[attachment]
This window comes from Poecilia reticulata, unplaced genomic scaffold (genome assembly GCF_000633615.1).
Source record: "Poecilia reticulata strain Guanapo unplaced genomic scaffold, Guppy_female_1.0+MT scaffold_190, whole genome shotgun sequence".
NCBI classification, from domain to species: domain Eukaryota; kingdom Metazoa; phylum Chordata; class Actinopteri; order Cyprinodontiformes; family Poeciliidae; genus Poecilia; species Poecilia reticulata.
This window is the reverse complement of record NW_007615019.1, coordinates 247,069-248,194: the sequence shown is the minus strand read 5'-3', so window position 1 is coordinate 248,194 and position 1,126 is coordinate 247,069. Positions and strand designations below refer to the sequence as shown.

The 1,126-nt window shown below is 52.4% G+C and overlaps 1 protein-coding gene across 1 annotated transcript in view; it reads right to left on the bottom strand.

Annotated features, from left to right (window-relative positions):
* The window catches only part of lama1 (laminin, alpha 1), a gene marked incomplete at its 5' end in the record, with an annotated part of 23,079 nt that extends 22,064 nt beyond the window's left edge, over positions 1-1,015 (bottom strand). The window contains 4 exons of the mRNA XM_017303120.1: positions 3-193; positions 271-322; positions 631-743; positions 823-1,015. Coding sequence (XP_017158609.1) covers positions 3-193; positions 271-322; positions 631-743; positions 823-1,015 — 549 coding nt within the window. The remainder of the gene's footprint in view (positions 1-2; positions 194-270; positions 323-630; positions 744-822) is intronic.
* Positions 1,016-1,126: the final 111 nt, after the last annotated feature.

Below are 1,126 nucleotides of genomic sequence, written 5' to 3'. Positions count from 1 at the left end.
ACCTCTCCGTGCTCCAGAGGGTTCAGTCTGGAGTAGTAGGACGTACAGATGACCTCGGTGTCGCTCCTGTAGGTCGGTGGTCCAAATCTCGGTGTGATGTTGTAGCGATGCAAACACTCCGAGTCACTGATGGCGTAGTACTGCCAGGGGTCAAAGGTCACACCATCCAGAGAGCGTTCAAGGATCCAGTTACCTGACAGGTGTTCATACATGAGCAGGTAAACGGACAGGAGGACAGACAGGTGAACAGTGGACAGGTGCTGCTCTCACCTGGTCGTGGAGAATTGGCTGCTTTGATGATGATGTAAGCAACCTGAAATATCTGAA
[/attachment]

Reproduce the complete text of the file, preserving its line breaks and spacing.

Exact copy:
This window comes from Poecilia reticulata, unplaced genomic scaffold (genome assembly GCF_000633615.1).
Source record: "Poecilia reticulata strain Guanapo unplaced genomic scaffold, Guppy_female_1.0+MT scaffold_190, whole genome shotgun sequence".
NCBI classification, from domain to species: domain Eukaryota; kingdom Metazoa; phylum Chordata; class Actinopteri; order Cyprinodontiformes; family Poeciliidae; genus Poecilia; species Poecilia reticulata.
This window is the reverse complement of record NW_007615019.1, coordinates 247,069-248,194: the sequence shown is the minus strand read 5'-3', so window position 1 is coordinate 248,194 and position 1,126 is coordinate 247,069. Positions and strand designations below refer to the sequence as shown.

The 1,126-nt window shown below is 52.4% G+C and overlaps 1 protein-coding gene across 1 annotated transcript in view; it reads right to left on the bottom strand.

Annotated features, from left to right (window-relative positions):
* The window catches only part of lama1 (laminin, alpha 1), a gene marked incomplete at its 5' end in the record, with an annotated part of 23,079 nt that extends 22,064 nt beyond the window's left edge, over positions 1-1,015 (bottom strand). The window contains 4 exons of the mRNA XM_017303120.1: positions 3-193; positions 271-322; positions 631-743; positions 823-1,015. Coding sequence (XP_017158609.1) covers positions 3-193; positions 271-322; positions 631-743; positions 823-1,015 — 549 coding nt within the window. The remainder of the gene's footprint in view (positions 1-2; positions 194-270; positions 323-630; positions 744-822) is intronic.
* Positions 1,016-1,126: the final 111 nt, after the last annotated feature.

Below are 1,126 nucleotides of genomic sequence, written 5' to 3'. Positions count from 1 at the left end.
ACCTCTCCGTGCTCCAGAGGGTTCAGTCTGGAGTAGTAGGACGTACAGATGACCTCGGTGTCGCTCCTGTAGGTCGGTGGTCCAAATCTCGGTGTGATGTTGTAGCGATGCAAACACTCCGAGTCACTGATGGCGTAGTACTGCCAGGGGTCAAAGGTCACACCATCCAGAGAGCGTTCAAGGATCCAGTTACCTGACAGGTGTTCATACATGAGCAGGTAAACGGACAGGAGGACAGACAGGTGAACAGTGGACAGGTGCTGCTCTCACCTGGTCGTGGAGAATTGGCTGCTTTGATGATGATGTAAGCAACCTGAAATATCTGAA